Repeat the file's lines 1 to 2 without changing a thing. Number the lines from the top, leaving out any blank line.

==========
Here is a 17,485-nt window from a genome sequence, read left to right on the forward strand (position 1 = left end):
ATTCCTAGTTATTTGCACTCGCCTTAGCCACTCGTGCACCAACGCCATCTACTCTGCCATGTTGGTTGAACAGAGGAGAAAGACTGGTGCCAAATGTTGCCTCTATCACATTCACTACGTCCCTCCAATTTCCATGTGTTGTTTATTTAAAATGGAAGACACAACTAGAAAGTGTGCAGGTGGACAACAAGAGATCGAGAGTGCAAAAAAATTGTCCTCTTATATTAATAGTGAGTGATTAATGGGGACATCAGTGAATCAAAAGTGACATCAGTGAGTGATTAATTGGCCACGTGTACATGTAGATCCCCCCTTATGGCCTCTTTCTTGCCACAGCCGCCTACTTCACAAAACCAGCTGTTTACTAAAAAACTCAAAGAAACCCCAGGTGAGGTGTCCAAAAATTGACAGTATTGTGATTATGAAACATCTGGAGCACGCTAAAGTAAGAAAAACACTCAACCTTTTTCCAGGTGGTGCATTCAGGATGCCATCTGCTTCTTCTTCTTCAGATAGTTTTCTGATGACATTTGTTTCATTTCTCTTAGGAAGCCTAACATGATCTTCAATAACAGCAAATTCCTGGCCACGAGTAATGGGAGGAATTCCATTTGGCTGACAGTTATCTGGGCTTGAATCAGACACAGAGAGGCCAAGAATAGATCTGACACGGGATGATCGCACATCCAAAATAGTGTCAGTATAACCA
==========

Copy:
Here is a 17,485-nt window from a genome sequence, read left to right on the forward strand (position 1 = left end):
ATTCCTAGTTATTTGCACTCGCCTTAGCCACTCGTGCACCAACGCCATCTACTCTGCCATGTTGGTTGAACAGAGGAGAAAGACTGGTGCCAAATGTTGCCTCTATCACATTCACTACGTCCCTCCAATTTCCATGTGTTGTTTATTTAAAATGGAAGACACAACTAGAAAGTGTGCAGGTGGACAACAAGAGATCGAGAGTGCAAAAAAATTGTCCTCTTATATTAATAGTGAGTGATTAATGGGGACATCAGTGAATCAAAAGTGACATCAGTGAGTGATTAATTGGCCACGTGTACATGTAGATCCCCCCTTATGGCCTCTTTCTTGCCACAGCCGCCTACTTCACAAAACCAGCTGTTTACTAAAAAACTCAAAGAAACCCCAGGTGAGGTGTCCAAAAATTGACAGTATTGTGATTATGAAACATCTGGAGCACGCTAAAGTAAGAAAAACACTCAACCTTTTTCCAGGTGGTGCATTCAGGATGCCATCTGCTTCTTCTTCTTCAGATAGTTTTCTGATGACATTTGTTTCATTTCTCTTAGGAAGCCTAACATGATCTTCAATAACAGCAAATTCCTGGCCACGAGTAATGGGAGGAATTCCATTTGGCTGACAGTTATCTGGGCTTGAATCAGACACAGAGAGGCCAAGAATAGATCTGACACGGGATGATCGCACATCCAAAATAGTGTCAGTATAACCA